no, more sad songs


We were in the kitchen this morning kind of goofing around and Ginger said, “Hey, Siri, play sad songs.” A couple of seconds passed and the voice from our HomePod said, “Okay, now playing sad songs.” Two or three tunes played and Ginger smiled and said, “This sounds like what you listen to all the time.”

She’s right. I love sad songs. I love songs that sound sad even when they aren’t. What I love are songs that offer hope, or talk about how we help each other keep going. That said, I couldn’t help but start with one that spoke to our time in the kitchen–Pierce Pettis’ “No More Sad Songs,” which, slightly altered, gave me my title for tonight’s post. I also love the power of punctuation.

sing the one about the guy that lost his true love
play the one about the girl he left behind
everybody wants to hear the sad ones
everybody wants to hear the sad ones
and for the life of me I don’t know why

no more sad songs, no more sad songs
no more sad songs, no more sad songs

“Fleet of Hope” by Indigo Girls starts with a beautiful image of two people with different ideas of what fishing means and then carries the metaphor on into the chorus.

the fisherman comes up
puts his two poles in the sand
he stares out at the sea
just exactly like me
but I’ve got a book in my hand
we will have caught on to something by the end of the day
but mostly we think about the one that got away.

‘cause the fleet of hope is so pretty
when she’s shining in the port
and the harbor clings to the jetty
for protection and support
out in the choppy waters the sharks swim and play
you’re all washed up when Poseidon has his day.

Kate Campbell embodies an informed hope in her song, “Hope’s Too Hard,” drawing sustenance from the bird song around her.

I’ve been chattering all night long
like a crag or swallow on and on
I’ve lost my voice from all this crying
and I’ve lost my will to sing

hope’s too hard and I’m too weak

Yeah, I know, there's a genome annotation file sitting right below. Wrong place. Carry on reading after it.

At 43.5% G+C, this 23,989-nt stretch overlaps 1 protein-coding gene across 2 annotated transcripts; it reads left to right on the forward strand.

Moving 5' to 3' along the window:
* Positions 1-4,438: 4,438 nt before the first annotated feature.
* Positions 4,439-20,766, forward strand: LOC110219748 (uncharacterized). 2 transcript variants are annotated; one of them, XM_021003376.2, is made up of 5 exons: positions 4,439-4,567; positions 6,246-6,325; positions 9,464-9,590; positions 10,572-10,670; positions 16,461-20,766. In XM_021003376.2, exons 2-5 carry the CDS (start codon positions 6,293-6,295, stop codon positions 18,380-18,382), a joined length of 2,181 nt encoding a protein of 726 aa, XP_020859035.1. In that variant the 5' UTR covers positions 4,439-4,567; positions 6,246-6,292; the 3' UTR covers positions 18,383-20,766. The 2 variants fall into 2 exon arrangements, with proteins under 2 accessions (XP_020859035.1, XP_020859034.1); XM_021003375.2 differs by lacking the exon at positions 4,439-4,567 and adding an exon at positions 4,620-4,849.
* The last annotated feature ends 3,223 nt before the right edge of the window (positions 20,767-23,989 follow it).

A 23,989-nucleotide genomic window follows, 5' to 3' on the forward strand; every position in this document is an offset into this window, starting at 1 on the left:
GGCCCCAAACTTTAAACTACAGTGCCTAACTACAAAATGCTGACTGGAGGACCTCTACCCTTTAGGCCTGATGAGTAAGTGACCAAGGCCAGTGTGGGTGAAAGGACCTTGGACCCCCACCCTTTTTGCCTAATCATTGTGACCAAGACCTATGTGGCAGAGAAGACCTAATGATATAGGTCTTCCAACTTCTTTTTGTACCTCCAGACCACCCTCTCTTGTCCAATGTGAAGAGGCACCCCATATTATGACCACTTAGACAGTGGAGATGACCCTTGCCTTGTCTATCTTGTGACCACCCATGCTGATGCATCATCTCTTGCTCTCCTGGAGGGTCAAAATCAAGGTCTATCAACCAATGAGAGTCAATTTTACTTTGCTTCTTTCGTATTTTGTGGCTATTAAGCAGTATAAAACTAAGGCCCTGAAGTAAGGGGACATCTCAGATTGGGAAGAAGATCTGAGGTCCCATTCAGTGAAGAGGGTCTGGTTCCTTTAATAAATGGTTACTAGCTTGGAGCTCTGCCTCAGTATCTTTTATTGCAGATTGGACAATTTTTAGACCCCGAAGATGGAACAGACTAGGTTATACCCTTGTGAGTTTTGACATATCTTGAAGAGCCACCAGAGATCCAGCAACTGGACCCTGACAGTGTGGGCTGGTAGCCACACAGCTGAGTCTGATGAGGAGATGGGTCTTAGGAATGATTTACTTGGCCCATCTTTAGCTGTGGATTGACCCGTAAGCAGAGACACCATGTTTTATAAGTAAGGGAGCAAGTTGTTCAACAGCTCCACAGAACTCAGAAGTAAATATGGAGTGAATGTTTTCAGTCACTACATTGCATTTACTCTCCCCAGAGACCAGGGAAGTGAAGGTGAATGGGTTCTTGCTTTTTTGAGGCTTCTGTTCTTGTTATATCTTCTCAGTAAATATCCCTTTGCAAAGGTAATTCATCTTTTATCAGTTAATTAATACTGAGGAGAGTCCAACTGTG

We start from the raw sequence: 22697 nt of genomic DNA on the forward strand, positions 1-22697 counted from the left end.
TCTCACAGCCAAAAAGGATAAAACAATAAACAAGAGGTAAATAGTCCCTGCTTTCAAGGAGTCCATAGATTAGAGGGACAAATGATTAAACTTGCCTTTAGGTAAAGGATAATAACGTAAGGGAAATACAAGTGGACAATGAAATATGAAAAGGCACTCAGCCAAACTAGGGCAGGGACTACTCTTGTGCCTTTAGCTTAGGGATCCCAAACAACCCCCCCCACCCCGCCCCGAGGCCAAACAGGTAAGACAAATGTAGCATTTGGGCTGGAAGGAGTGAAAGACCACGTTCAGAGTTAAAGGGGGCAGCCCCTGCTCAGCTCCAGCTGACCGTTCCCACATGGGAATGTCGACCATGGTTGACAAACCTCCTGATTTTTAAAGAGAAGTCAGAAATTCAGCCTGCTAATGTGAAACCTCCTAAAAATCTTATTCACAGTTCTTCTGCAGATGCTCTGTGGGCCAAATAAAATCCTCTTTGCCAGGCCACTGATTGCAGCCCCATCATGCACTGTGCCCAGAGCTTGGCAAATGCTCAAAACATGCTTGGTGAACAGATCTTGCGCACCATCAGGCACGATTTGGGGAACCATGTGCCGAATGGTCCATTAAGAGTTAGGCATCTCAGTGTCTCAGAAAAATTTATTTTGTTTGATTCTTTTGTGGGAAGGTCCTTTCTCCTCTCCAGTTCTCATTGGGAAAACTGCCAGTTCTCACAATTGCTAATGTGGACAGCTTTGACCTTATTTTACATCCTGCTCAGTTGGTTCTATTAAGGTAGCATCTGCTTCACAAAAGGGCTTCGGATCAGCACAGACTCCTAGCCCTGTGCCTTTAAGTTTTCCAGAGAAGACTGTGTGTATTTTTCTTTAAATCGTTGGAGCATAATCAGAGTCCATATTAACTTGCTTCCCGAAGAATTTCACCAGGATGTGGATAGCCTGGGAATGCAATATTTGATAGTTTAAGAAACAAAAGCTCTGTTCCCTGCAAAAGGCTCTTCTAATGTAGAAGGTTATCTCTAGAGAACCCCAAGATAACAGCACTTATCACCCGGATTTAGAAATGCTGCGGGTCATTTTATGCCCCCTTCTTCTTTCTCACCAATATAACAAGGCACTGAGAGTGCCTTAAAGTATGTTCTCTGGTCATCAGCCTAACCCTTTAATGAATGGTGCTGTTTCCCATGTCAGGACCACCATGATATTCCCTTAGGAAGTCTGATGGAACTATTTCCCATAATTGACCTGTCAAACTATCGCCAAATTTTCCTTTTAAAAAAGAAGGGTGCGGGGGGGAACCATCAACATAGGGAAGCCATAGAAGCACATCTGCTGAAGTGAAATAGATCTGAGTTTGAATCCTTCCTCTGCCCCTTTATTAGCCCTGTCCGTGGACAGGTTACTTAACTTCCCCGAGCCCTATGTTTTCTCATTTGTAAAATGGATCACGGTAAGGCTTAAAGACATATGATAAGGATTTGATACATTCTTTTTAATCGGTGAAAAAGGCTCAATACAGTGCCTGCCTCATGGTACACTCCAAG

and I don’t know if I can keep
holding on beyond my reach
love can you sing for me

“Keeping Hope Alive” is a song by John Fulbright that has both a haunting melody and a haunting lyric.

Cliches and throw aways
Trying to learn better ways
But it’s getting harder to survive

Moments that rearrange
And the only fight that remains
Is called keeping hope alive

Glen Hansard writes wonderful songs that speak to all that is beautiful and difficult about life. “The Song of Good Hope” is one of my favorites.

And watch the signs now
You’ll know what they mean
You’ll be fine now
Just stay close to me
And may good hope,
walk with you through everything
May the song of good hope,
walk with you through everything

Nightbirde is the one artist in playlist whose song doesn’t have hope in the title. Nevertheless, “It’s OK” belongs here.

I moved to California in the summer time
I changed my name thinking that it would change my mind

I thought that all my problems they would stay behind
I was a stick of dynamite and it was just a matter of time, yeah

Oh dang, oh my, now I can’t hide
Said I knew myself but I guess I lied
It’s okay, it’s okay, it’s okay, it’s okay
If you’re lost, we’re all a little lost and it’s alright
It’s okay, it’s okay, it’s okay, it’s okay
If you’re lost, we’re all a little lost and it’s alright

It’s alright, it’s alright, it’s alright, it’s alright

If you have listened down the list, you might make a case for all of these being sad songs in their own way–and you might be right. The melodies are quiet, even melancholy, even as their lyrics reach for more. Still, for me, these are hopeful songs, so, I say, “No, more sad songs.”



  1. Linda Thompson singing (most anything but especially) “Withered & Died”… that one could also work as an accusation, to me, as if she’s telling him ‘yeah you did me wrong, I’m so sad I wanna die… alas… ha but not really’

  2. My two favorite sad/happy songs are Wayne Watson’s “A Season In Your Path” and “When My Face Is Covered Over” by Furr Dixon and Steve Werner. The first shares the regrets of a friendship that has faded, the second a perfect memorial-service song. Both recognize that things are different, but still celebrate the best of what was.

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